Buying and selling personal location data isn’t new. We know that when we open Google Maps, order an Uber, or check the weather, someone, somewhere, probably knows about it. Using these apps has become an integral part of operating in the modern age; we take advantage of them because they are widely available, and they make our lives incrementally easier. What’s different, and often shocking, is when our data is actively used against us. In 2018, privacy went to the courts—Carpenter vs. the United States decided that if any of our personal cellular data were to be used against us, a warrant was to first be served. This seems like a win for those of us who value privacy in a country that lacks comprehensive privacy laws (excluding California where extensive state-wide regulations recently went into effect). Last week, however, the Wall Street Journal threw us for a loop with their report describing how the Immigration and Customs Enforcement agency (ICE) is actively “geo-tracking” millions of cellphones’ worth of data they purchased for domestic surveillance.
The Department of Homeland Security (DHS) has spent over one million dollars in contracts to Venntel, a self-described “pioneer in mobile location information.” In their Privacy Impact Assessment Update the DHS clarified: “The goal is to utilize this data to detect the presence of-but not identify-individuals in an area which CBP [Customs and Border Patrol] has identified as an area of interest.” A spokesperson for ICE maintains that the data is not “generally used” in pursuit of deportation but declined to comment further on “specific law-enforcement tactics or techniques.” The DHS stated in the same update that the “commercially available location data” is being used to “detect the presence of individuals in areas between Ports of Entry where such a presence is indicative of potential illicit or illegal activity.” This isn’t the first time ICE has reportedly used similar data in their operations. Although they would not confirm or deny when asked, sources say they began using location data in anti-human trafficking and drug smuggling operations.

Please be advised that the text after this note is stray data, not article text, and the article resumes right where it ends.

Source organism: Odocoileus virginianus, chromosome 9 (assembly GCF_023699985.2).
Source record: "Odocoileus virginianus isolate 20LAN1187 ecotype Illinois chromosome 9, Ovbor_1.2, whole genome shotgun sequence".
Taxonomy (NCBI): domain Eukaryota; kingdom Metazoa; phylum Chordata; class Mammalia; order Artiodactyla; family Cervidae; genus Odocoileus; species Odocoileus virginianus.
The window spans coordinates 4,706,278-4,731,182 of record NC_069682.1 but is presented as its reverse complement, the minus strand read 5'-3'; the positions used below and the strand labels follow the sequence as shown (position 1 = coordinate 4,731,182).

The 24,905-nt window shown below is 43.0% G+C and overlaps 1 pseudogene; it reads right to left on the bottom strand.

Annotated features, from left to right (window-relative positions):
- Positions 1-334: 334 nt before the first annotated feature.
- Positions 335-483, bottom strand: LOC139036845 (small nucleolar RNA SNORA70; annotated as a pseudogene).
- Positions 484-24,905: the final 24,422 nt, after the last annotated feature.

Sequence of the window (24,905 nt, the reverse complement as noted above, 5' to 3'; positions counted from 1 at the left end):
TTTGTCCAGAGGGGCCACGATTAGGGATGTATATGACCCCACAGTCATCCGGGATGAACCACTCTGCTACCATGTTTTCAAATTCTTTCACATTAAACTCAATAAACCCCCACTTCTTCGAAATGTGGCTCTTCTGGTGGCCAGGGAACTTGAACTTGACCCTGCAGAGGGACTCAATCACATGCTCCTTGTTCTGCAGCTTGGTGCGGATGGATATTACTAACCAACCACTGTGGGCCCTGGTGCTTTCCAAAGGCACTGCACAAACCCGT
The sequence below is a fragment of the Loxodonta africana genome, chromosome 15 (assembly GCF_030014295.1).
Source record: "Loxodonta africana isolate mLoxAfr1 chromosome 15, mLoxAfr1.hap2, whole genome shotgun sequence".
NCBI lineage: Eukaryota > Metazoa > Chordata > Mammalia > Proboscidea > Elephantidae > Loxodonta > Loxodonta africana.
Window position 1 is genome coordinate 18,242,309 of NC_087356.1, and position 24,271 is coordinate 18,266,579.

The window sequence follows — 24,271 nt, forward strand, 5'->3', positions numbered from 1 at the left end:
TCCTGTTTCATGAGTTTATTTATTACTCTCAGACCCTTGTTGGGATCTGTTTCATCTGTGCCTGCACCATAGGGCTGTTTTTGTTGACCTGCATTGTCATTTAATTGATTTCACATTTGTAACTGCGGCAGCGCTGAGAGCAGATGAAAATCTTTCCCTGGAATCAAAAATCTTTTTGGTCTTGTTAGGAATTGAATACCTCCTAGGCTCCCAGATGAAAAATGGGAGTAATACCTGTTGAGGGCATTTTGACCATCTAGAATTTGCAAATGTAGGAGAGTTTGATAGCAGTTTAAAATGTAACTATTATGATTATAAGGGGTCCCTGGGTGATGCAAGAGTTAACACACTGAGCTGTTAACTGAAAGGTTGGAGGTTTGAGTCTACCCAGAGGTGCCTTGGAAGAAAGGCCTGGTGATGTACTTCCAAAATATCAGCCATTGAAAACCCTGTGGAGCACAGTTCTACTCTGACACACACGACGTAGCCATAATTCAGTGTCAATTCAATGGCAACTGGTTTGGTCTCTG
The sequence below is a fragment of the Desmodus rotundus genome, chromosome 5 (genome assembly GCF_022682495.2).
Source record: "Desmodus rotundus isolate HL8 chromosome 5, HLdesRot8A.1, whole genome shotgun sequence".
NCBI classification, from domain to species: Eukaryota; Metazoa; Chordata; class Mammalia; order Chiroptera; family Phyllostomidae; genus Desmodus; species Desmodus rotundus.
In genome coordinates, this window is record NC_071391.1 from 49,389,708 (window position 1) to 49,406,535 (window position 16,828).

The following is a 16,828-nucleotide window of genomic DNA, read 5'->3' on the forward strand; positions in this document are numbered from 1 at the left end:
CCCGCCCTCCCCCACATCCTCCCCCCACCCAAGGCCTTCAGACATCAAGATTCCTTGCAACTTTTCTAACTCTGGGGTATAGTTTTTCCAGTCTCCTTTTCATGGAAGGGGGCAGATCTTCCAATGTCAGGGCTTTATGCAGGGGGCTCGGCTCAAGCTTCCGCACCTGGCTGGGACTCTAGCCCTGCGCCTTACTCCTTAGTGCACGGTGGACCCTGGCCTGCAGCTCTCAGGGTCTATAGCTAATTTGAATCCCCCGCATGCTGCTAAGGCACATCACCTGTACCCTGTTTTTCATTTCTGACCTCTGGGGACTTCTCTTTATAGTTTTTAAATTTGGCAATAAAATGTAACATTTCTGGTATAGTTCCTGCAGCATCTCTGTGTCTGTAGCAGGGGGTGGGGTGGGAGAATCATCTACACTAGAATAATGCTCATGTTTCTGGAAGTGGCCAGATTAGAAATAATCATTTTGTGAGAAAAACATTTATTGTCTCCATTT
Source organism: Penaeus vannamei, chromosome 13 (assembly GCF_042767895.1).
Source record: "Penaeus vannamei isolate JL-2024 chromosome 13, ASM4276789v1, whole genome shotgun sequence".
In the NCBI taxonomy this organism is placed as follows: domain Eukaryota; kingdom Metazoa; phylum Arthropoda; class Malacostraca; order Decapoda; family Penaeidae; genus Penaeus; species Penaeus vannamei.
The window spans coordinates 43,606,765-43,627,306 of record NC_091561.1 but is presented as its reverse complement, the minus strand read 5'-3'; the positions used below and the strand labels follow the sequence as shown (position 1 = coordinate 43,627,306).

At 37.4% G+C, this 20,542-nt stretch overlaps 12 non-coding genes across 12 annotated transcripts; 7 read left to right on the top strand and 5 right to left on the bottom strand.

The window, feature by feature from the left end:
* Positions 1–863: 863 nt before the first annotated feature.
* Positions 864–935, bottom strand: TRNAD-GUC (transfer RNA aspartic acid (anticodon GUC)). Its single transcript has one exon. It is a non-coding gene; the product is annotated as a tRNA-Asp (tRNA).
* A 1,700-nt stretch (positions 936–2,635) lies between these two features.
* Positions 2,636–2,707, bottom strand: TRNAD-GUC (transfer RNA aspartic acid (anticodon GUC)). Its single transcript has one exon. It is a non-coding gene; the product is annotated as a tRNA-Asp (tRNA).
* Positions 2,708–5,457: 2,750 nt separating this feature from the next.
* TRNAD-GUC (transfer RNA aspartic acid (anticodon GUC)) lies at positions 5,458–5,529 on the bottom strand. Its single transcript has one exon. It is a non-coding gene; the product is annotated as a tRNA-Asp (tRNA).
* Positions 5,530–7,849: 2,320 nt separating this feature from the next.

The data being purchased doesn’t directly implicate the agency in pursuing a questionable immigration enforcement policy. In place of names, every user has a randomly assigned Ad ID that anonymizes it. It’s the operative patterns that provide the risk. The data can show where a single cellphone spends its day, the route it takes from there to the place it stays overnight, even the grocery store it visits the second Tuesday of every month. After parsing through those behaviors, it’s easy to identify the person holding the phone, where they go and where they’ve been. The DHS does not have or need, any more than that. This doesn’t, however, mean this data can’t get back to you. Last December the New York Times did an in-depth analysis of how easy it is to connect a person to their patterns–even when anonymized through a 30 digit ID code.
Where do we go from here? The resounding response is uncertain. There’s no legal precedent; although the Carpenter case is related, it pertains only to a specific type of data taken from certain companies within a set timeframe. The Supreme Court remains reluctant to make any technological adaptations to the fourth amendment (unreasonable searches and seizures) any time soon, and while there has been recent discussion about federal privacy law, none have appeared so far, and there doesn’t seem to be any on the horizon. This recent update could be the spark legislators need to reignite the debate and bring privacy to the floor.
Arden Benner is studying geography and public health at Rutgers University. Her research is concerned with environmental air toxins in Philadelphia, and she is currently researching and writing mapping and data privacy for the American Geographical Society.